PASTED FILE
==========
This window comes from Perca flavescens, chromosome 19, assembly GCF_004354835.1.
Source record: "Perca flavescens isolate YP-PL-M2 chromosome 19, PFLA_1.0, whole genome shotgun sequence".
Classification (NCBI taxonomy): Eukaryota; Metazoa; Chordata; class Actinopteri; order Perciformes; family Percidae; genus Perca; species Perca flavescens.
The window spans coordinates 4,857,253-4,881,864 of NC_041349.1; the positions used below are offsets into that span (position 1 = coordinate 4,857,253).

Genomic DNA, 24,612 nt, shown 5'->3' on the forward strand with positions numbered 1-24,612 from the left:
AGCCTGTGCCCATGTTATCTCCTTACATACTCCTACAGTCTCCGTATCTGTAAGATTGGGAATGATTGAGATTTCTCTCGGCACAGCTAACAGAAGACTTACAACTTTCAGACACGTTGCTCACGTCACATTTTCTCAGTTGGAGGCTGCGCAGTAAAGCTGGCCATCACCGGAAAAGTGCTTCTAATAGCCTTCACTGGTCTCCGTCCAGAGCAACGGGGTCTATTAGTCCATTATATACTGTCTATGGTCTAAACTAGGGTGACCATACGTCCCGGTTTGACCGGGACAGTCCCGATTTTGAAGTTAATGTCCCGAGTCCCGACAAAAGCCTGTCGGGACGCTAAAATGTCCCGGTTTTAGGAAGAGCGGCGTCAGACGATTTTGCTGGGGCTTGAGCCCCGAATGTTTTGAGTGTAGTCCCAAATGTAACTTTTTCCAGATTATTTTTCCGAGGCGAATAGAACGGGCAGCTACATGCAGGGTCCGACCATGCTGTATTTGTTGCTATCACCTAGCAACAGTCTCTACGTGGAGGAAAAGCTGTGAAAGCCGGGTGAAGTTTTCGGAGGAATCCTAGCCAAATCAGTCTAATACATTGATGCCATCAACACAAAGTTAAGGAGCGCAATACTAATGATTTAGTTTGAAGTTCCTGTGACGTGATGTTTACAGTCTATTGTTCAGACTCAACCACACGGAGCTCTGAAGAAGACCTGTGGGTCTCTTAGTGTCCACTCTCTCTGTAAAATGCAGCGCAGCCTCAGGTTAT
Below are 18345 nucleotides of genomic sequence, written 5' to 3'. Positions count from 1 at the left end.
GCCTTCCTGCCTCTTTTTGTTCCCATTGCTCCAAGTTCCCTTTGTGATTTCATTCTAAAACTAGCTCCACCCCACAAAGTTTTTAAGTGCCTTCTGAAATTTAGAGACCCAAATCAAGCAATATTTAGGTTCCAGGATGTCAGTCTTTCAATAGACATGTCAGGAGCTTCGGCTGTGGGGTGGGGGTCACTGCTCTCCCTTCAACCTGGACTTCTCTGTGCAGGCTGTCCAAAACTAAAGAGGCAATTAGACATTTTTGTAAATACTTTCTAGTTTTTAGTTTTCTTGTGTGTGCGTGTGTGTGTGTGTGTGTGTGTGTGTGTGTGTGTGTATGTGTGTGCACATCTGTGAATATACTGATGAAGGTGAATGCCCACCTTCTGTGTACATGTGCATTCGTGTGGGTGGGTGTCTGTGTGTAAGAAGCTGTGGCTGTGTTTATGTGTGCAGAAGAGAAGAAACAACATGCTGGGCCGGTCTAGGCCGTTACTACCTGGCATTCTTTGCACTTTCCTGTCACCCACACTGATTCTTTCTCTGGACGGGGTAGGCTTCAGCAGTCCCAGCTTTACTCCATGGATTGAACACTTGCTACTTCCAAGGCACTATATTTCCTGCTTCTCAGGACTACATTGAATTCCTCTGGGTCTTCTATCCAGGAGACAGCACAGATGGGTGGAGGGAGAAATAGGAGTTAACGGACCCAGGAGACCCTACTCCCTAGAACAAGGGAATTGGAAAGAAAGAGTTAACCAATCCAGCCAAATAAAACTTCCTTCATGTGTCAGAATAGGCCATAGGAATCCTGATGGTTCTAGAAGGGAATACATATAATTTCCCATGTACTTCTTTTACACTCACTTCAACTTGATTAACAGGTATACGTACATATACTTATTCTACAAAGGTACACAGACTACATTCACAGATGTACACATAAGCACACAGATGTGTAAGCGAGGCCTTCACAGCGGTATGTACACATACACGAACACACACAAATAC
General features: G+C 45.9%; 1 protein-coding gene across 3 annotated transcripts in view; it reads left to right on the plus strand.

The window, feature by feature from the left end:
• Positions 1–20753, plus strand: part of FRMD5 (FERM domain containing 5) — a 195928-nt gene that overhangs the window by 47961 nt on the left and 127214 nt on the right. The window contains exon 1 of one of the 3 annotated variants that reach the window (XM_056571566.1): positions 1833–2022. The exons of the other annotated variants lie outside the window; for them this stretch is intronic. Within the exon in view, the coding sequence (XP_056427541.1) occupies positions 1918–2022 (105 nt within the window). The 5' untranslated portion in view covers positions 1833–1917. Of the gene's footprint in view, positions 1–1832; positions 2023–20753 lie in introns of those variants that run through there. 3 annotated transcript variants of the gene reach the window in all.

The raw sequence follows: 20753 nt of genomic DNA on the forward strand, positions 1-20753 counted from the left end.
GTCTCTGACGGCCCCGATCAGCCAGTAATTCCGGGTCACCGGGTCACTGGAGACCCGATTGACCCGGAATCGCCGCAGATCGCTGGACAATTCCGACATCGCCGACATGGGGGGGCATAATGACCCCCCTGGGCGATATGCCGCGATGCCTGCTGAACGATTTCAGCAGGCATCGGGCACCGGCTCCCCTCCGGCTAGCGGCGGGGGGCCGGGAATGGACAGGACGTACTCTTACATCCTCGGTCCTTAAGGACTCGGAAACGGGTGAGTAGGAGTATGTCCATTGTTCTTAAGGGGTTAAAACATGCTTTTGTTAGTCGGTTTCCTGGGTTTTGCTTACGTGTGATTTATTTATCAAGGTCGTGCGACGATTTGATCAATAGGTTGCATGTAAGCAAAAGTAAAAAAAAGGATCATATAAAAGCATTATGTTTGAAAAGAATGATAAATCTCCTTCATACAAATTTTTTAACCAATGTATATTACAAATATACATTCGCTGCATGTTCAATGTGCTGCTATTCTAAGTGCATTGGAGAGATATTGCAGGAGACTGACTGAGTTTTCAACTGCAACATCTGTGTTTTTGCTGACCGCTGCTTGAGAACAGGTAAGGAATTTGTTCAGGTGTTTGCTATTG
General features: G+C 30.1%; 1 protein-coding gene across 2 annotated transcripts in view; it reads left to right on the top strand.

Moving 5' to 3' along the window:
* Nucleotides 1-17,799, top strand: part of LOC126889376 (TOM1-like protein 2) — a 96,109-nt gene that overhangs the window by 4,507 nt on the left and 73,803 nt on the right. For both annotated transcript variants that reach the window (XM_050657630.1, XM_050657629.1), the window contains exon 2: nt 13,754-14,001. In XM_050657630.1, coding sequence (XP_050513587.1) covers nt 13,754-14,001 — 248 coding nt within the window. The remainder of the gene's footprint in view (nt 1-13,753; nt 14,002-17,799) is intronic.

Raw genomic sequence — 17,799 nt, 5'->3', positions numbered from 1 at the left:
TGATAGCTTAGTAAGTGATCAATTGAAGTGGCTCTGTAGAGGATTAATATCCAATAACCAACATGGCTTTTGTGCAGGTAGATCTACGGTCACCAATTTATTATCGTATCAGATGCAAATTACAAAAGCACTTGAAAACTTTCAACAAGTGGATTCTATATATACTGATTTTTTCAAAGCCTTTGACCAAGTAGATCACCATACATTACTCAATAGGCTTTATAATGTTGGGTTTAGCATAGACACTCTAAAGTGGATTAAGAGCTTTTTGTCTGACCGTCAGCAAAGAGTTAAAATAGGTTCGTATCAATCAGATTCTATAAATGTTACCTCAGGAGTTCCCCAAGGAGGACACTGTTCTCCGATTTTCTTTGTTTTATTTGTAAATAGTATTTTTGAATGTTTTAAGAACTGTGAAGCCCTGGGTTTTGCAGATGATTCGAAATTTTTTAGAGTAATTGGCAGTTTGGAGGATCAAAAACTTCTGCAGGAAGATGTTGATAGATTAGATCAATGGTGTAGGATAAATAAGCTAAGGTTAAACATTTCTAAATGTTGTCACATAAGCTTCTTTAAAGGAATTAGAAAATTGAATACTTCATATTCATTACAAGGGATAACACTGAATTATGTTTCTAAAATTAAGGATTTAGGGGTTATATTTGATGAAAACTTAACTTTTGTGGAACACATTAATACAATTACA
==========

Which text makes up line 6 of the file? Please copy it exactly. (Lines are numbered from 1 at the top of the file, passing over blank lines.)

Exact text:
AGCCTGTGCCCATGTTATCTCCTTACATACTCCTACAGTCTCCGTATCTGTAAGATTGGGAATGATTGAGATTTCTCTCGGCACAGCTAACAGAAGACTTACAACTTTCAGACACGTTGCTCACGTCACATTTTCTCAGTTGGAGGCTGCGCAGTAAAGCTGGCCATCACCGGAAAAGTGCTTCTAATAGCCTTCACTGGTCTCCGTCCAGAGCAACGGGGTCTATTAGTCCATTATATACTGTCTATGGTCTAAACTAGGGTGACCATACGTCCCGGTTTGACCGGGACAGTCCCGATTTTGAAGTTAATGTCCCGAGTCCCGACAAAAGCCTGTCGGGACGCTAAAATGTCCCGGTTTTAGGAAGAGCGGCGTCAGACGATTTTGCTGGGGCTTGAGCCCCGAATGTTTTGAGTGTAGTCCCAAATGTAACTTTTTCCAGATTATTTTTCCGAGGCGAATAGAACGGGCAGCTACATGCAGGGTCCGACCATGCTGTATTTGTTGCTATCACCTAGCAACAGTCTCTACGTGGAGGAAAAGCTGTGAAAGCCGGGTGAAGTTTTCGGAGGAATCCTAGCCAAATCAGTCTAATACATTGATGCCATCAACACAAAGTTAAGGAGCGCAATACTAATGATTTAGTTTGAAGTTCCTGTGACGTGATGTTTACAGTCTATTGTTCAGACTCAACCACACGGAGCTCTGAAGAAGACCTGTGGGTCTCTTAGTGTCCACTCTCTCTGTAAAATGCAGCGCAGCCTCAGGTTAT